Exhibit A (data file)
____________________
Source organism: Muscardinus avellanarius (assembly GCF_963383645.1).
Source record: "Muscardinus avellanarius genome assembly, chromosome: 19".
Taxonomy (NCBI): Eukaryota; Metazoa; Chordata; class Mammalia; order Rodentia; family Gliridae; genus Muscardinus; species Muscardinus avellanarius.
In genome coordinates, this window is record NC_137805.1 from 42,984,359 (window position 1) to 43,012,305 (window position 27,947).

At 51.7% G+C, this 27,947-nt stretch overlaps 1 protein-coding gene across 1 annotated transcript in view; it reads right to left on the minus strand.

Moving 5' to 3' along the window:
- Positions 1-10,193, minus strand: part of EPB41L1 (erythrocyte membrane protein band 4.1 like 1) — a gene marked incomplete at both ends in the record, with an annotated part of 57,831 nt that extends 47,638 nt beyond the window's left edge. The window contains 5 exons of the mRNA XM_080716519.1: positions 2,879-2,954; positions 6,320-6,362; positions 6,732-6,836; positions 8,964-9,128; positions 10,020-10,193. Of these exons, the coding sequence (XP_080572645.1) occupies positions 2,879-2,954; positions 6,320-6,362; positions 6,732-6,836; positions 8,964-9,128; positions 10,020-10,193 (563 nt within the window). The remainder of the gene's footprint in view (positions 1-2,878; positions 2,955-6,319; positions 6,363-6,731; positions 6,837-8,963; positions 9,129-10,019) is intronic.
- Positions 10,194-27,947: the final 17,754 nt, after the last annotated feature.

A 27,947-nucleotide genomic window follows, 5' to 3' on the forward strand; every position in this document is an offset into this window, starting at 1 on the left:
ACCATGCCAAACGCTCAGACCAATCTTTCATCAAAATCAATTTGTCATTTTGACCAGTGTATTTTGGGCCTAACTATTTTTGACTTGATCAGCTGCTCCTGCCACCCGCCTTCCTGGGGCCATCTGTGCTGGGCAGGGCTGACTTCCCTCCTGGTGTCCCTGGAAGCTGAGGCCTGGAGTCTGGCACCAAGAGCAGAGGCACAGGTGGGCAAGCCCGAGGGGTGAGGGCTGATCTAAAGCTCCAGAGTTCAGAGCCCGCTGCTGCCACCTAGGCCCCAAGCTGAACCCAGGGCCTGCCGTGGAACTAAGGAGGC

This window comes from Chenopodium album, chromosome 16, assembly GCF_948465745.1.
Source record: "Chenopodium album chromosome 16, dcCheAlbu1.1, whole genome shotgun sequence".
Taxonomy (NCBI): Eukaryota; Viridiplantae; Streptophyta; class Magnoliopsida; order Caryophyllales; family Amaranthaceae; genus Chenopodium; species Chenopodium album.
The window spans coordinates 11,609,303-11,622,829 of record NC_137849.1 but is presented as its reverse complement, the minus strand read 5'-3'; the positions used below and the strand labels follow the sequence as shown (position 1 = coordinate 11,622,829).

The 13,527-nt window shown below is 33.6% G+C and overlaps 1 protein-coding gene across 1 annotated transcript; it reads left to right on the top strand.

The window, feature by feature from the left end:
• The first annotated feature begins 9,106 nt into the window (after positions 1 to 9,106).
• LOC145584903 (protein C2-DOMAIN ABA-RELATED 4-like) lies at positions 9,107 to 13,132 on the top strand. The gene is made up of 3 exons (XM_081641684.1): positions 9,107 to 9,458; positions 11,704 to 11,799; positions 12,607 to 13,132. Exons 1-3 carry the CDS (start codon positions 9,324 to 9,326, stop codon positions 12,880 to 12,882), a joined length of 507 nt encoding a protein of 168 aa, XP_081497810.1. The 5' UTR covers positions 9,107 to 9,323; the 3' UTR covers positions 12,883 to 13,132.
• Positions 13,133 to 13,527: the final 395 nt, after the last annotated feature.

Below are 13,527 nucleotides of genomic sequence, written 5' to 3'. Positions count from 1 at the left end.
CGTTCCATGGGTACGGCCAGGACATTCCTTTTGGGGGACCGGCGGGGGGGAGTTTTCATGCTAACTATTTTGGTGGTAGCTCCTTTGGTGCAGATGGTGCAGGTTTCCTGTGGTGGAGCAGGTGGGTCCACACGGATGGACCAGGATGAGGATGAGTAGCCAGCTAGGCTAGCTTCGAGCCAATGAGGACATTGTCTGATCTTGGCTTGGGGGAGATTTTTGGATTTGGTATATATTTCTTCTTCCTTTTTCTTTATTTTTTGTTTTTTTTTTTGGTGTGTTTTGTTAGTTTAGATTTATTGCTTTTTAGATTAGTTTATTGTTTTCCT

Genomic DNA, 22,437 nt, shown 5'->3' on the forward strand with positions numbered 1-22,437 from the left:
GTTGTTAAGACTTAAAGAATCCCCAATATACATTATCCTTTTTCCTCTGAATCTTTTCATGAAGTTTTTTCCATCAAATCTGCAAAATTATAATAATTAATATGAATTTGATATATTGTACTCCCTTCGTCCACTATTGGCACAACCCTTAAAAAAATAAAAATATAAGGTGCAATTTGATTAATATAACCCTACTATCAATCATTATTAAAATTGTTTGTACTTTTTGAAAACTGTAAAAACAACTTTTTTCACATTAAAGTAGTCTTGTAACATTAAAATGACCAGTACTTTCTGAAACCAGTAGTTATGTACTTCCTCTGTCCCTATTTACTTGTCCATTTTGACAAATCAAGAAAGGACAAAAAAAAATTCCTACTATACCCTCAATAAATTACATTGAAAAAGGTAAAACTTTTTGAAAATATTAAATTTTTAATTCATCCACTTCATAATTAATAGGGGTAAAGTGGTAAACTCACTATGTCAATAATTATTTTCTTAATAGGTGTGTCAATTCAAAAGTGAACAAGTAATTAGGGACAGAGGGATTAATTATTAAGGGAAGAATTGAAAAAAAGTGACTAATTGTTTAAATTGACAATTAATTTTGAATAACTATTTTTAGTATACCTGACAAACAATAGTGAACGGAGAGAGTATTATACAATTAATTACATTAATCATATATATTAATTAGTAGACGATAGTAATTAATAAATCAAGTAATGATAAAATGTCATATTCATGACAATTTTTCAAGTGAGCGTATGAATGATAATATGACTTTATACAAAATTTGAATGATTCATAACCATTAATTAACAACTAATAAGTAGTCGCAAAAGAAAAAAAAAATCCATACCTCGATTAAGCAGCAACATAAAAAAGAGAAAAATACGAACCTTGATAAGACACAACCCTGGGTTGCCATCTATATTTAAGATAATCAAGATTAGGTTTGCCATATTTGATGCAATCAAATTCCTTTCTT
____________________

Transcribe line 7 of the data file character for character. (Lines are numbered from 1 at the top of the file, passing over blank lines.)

- Positions 1-10,193, minus strand: part of EPB41L1 (erythrocyte membrane protein band 4.1 like 1) — a gene marked incomplete at both ends in the record, with an annotated part of 57,831 nt that extends 47,638 nt beyond the window's left edge. The window contains 5 exons of the mRNA XM_080716519.1: positions 2,879-2,954; positions 6,320-6,362; positions 6,732-6,836; positions 8,964-9,128; positions 10,020-10,193. Of these exons, the coding sequence (XP_080572645.1) occupies positions 2,879-2,954; positions 6,320-6,362; positions 6,732-6,836; positions 8,964-9,128; positions 10,020-10,193 (563 nt within the window). The remainder of the gene's footprint in view (positions 1-2,878; positions 2,955-6,319; positions 6,363-6,731; positions 6,837-8,963; positions 9,129-10,019) is intronic.